The Death of Conversation


Screen time is something on everyone’s mind lately. It’s rotting our brains, making the kids want to kill themselves and each other and ruining marriages faster than Ashley Madison herself. We all think we’re immune, but it seeps into every social situation now days, and to be honest, I’m slowly inching towards putting my phone down for good.

Now, don’t think that the irony that I’m typing this on a screen first thing in the morning is lost on me, because it’s not. I’m as bad, of not worse, than a lot of people. I use my phone and computer for work a lot, but realistically, it’s not an excuse. I have two google alerts set up one for “communications” one for “social media”. If that doesn’t scream screen addict then I don’t know what does. I love computers and I love that they’ve opened a whole new career for me. It’s my social media time that I try and limit. I’m still aware that I use it more than most, and not really for anything productive, just that absent minded scrolling. I understand the need to engage the caveman side of your brain sometimes, just switch off and go on autopilot, but these hours scrolling aren’t a brain dead activity. I’m picking up social cues constantly on how I should look, what I should be doing with my life, how much more popular people are than me and, of course, how much happier they are. Maybe some of you are immune to that special brand of bullshit, I don’t know, but I know I’m not. So, I’m trying to become a conscious consumer and if I am using social media for absent minded nothingness, I’ll switch to a number game instead. I’m no scientist, but I’m sure their must be massive benefits for my well being.

I’m not perfect, but I am aware of be my behaviour, and I wonder how many people can be caught up in this epidemic if they had really understanding of how they used their phones. I’m meeting more and more people that don’t know how to cope without. They struggle with real life human interaction, and put online interactions on a pedestal. How often have you heard people say that they’ve met people they really connect with online, and what are the odds that these are the same people that would have a hard time approaching a stranger for directions or chatting up someone in a bar? The art of speaking to people has been lost a little, because we’re never alone. I’ve been for coffees by myself and sat in a bar and had a drink alone and it’s true, my natural response is to pull out my phone. When I don’t, almost every time, people approach me and talk to me. Sometimes it’s a meaningful encounter, most of the time it’s just a pleasant chat. I’m not sure how I would cope with that if I was more of a screen addict. I know people that play on their phones on purpose, to avoid the social interaction, which I can understand. Mainly it’s women who don’t want to be harassed, but spoiler!: having a screen in front of you won’t keep the creeps away. If anything, they’re the ones that are persistent enough to ignore your virtual force-field.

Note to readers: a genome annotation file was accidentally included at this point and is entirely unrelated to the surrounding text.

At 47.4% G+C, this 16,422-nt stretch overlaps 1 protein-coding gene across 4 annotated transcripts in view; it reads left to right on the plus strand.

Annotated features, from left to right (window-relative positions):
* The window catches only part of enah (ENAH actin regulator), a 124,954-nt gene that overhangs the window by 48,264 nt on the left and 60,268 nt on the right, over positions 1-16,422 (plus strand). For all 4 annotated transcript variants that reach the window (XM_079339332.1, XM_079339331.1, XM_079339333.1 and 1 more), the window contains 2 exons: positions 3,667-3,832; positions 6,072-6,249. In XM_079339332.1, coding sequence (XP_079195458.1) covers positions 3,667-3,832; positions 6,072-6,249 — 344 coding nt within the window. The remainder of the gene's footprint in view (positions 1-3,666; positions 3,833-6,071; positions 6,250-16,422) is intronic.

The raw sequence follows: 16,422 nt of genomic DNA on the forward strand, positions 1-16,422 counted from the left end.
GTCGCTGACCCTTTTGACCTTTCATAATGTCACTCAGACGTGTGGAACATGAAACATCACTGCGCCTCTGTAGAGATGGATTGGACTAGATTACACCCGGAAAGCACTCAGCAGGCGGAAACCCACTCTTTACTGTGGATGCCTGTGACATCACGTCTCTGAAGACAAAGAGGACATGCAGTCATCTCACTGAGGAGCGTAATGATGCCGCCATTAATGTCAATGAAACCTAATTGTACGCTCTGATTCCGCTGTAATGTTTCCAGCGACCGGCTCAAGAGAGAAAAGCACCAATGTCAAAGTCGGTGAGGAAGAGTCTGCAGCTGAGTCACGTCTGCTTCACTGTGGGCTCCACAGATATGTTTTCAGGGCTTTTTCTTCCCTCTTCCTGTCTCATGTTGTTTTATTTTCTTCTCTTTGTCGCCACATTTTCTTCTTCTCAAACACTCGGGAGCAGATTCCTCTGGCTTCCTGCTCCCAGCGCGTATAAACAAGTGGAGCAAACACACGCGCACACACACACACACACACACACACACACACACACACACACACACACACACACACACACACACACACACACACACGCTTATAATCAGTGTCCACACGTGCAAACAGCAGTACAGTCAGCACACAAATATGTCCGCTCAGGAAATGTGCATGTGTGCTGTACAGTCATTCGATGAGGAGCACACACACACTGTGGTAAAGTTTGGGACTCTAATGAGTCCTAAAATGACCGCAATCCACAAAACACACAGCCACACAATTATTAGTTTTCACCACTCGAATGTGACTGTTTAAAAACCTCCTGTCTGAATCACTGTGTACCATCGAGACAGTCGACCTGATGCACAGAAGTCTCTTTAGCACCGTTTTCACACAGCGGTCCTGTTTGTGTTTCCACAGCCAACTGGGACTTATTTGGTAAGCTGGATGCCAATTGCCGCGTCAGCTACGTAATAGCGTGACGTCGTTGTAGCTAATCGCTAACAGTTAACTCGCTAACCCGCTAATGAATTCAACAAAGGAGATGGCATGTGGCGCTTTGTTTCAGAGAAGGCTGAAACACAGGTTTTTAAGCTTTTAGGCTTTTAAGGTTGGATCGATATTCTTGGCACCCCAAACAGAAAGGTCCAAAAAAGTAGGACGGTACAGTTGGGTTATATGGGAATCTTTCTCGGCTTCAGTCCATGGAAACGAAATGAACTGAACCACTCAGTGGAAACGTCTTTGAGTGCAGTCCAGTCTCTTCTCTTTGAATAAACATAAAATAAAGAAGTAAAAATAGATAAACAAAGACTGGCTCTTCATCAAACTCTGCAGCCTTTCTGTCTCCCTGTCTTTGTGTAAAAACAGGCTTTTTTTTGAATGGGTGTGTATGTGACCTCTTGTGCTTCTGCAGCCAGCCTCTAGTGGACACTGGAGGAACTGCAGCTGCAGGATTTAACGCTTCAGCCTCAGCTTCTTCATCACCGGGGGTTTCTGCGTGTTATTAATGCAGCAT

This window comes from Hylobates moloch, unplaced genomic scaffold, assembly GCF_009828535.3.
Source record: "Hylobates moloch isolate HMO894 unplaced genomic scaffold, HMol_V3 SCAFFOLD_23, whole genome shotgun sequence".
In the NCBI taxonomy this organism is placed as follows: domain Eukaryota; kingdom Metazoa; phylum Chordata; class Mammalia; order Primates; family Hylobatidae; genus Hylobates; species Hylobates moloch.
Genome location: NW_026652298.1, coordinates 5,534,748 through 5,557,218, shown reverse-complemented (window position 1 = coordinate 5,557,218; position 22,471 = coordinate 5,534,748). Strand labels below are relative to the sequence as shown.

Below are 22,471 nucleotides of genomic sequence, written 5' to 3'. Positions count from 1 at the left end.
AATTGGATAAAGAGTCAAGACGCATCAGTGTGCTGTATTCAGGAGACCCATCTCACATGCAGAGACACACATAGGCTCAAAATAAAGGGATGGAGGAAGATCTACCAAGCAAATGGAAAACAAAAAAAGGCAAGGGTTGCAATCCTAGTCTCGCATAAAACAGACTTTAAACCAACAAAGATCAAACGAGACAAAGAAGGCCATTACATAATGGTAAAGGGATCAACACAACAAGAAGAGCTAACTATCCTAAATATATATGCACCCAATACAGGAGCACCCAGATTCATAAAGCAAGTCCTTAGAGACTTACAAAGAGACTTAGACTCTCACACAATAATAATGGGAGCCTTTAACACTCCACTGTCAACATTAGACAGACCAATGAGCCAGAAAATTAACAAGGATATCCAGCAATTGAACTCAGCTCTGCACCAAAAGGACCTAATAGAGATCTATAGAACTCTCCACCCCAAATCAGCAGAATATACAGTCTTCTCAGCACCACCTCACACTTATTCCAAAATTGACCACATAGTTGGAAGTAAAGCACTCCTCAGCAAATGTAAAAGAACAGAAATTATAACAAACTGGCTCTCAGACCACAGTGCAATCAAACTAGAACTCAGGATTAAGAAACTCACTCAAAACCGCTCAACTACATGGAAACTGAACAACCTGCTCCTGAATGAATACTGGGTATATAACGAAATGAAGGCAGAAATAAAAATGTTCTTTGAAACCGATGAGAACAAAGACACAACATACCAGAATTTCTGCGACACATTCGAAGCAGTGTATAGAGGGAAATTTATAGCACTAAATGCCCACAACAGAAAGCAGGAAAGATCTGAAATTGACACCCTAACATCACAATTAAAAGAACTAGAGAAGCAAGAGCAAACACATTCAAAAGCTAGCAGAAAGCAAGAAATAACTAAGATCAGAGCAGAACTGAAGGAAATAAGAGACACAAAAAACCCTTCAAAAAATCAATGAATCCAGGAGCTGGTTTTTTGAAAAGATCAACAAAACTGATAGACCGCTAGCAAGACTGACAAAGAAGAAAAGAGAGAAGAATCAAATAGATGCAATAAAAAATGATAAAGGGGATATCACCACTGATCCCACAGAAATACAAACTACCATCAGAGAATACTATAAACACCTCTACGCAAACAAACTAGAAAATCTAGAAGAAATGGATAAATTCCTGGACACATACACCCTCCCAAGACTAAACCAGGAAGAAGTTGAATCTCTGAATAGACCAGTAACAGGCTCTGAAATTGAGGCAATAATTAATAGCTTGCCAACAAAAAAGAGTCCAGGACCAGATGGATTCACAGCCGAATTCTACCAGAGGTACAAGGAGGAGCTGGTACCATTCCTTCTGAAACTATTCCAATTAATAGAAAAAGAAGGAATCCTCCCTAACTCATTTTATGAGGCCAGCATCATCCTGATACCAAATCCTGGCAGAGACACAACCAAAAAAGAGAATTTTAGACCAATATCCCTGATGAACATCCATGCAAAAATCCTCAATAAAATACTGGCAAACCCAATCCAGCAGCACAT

It’s not just talking to strangers that people are missing though, I know several people who will pull out their phones multiple times when we’re catching up one on one. Probably the same people that will ignore my phone calls, then text me asking “what’s up?”. It keeps the barriers up so they don’t really have to engage, because honest connection takes focus and attention. Maybe I should be more forgiving, after all, I am a fellow screen addict, but it makes me feel forgotten. I don’t know what you’re doing on there, but in my mind, you’re always connecting with people more interesting and important than me. I hope I’ve never made anyone feel that way.
I’m sure I’m not alone in that thinking. 50% of people say that social media has a negative effect on their romantic relationships. I know that relationships are hard and screens are easier, but screens can’t love you like people do. If the first thing you do when you wake up is check your phone instead of roll over and look at the one you love, if you’d rather talk to your friends from another country than ask the one in front of you what they’re thinking, if you’re looking for love online then batting away every advance from a real life person, the problem may not be the screen. If my phone died tomorrow, never to be resurrected, sure I would grieve. But part of me would be excited. So, I’m going to stop waiting for that day and make it happen, put my phone down and start looking people in the eye. Sorry if that makes you feel uncomfortable, but growth doesn’t come from a comfort zone.

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